Historical amnesia also distorts the role that economic muscle played in defining and winning the Cold War. True, after World War II, the Western economies were mixed, in contrast to the statist, monopolistic economies of Communist countries. But the early Bretton Woods system did not move the Western economies in the direction of statism or what the liberal academic community heralds as “embedded liberalism” (a presumed trade-off that sanctioned economic intervention to protect workers in return for the removal of trade barriers). It moved them in the opposite direction, toward free-market policies. Industries that nationalized during the war were privatized, and fiscal and monetary authorities in the United States, Britain, West Germany, and other European countries adopted conservative economic policies rather than interventionist ones, encouraging flexible labor markets that accommodated freer trade. Had governments intervened to protect labor, as presumed by the theory of embedded liberalism, there would have been no post-war trade and economic boom.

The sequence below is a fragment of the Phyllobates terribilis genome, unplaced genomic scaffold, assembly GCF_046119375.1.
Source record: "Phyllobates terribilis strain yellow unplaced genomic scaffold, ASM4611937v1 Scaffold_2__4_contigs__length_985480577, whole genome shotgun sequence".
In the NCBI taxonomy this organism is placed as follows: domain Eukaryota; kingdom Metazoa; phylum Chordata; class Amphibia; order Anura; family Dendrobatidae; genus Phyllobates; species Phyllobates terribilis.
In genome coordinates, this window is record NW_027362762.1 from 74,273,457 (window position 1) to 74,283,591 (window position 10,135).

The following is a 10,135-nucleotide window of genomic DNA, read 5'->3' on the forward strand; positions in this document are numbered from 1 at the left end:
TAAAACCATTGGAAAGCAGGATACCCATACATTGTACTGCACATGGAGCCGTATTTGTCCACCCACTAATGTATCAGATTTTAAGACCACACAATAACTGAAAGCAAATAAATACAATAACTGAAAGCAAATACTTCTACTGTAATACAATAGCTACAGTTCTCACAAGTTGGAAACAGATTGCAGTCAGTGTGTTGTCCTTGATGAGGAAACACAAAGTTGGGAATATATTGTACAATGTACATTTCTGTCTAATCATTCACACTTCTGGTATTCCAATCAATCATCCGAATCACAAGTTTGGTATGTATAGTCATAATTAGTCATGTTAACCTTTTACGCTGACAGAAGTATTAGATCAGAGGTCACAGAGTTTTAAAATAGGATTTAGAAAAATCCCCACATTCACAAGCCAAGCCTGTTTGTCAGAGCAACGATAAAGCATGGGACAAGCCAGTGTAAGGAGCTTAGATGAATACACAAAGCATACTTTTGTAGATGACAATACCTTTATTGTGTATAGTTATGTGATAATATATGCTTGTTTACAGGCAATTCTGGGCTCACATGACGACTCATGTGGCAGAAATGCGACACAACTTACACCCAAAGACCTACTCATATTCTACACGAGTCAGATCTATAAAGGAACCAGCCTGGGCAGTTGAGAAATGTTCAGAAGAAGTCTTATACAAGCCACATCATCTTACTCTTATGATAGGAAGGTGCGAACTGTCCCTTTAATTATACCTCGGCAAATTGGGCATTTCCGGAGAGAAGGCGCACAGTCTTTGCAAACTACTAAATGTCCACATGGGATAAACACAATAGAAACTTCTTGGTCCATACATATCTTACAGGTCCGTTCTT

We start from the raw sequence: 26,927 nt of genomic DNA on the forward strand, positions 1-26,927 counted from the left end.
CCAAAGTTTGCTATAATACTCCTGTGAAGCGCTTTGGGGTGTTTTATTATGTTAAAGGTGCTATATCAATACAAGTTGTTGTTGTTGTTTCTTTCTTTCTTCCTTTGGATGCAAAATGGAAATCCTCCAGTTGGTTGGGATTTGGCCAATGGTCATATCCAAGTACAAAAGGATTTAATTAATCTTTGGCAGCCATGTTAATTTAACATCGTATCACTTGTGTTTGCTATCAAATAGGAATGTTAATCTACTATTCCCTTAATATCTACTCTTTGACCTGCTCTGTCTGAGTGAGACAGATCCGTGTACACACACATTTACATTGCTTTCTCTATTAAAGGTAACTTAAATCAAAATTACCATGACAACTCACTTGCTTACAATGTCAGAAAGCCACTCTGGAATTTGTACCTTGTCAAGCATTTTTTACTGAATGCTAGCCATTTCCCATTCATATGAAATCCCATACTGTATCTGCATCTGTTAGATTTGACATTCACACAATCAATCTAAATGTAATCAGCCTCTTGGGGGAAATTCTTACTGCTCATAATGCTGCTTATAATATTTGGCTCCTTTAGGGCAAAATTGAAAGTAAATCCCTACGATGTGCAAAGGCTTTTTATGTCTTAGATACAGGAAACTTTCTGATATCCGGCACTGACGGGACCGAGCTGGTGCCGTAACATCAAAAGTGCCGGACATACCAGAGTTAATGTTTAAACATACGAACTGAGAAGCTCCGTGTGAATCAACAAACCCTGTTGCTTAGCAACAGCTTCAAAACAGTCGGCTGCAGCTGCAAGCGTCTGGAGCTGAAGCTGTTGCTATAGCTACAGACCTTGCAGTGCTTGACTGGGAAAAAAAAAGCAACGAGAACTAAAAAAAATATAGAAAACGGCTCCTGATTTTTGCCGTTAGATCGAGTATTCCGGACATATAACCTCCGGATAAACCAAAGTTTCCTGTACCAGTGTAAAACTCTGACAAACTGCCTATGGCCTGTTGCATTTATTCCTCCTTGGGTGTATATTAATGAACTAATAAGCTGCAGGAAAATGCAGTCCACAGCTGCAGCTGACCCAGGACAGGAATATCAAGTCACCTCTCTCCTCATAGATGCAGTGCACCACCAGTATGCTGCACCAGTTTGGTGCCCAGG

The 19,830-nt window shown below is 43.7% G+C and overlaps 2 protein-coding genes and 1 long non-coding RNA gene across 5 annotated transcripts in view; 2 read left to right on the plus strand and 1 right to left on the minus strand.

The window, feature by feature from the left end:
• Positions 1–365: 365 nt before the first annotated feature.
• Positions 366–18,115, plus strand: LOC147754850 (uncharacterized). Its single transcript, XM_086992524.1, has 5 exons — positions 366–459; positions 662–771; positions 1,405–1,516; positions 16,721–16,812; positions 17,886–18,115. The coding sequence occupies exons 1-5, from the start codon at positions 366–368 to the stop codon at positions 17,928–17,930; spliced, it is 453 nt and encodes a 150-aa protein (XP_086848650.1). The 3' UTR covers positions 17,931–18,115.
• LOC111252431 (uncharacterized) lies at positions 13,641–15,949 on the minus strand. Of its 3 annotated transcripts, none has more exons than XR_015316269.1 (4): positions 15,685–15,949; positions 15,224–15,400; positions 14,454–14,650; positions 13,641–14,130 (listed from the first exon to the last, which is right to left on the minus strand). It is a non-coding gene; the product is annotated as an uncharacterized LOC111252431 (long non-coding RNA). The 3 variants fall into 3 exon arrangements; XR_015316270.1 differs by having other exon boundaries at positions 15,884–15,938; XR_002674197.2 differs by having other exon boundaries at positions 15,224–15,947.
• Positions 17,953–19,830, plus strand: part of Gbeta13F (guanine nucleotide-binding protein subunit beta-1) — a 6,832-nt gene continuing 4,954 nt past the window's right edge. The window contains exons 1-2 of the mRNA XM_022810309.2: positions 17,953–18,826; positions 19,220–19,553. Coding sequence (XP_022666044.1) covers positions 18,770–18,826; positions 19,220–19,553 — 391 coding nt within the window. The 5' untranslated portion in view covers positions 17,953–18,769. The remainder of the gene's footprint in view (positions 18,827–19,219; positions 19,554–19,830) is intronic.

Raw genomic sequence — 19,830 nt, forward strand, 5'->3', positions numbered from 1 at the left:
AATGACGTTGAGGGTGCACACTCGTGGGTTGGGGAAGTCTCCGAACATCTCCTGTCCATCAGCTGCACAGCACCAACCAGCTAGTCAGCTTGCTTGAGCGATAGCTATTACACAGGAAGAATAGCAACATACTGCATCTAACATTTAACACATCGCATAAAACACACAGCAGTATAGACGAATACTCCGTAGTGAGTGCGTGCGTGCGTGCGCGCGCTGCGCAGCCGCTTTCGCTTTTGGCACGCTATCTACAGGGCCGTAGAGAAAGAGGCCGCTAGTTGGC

In fact, the post-war boom nose-dived the minute domestic policies became more statist and interventionist. In the 1970s, Great Society programs, inflationary monetary and fiscal policies, and massive price increases in oil strangled market incentives. American and free-world economies stagnated, performing not much better than the Soviet economy.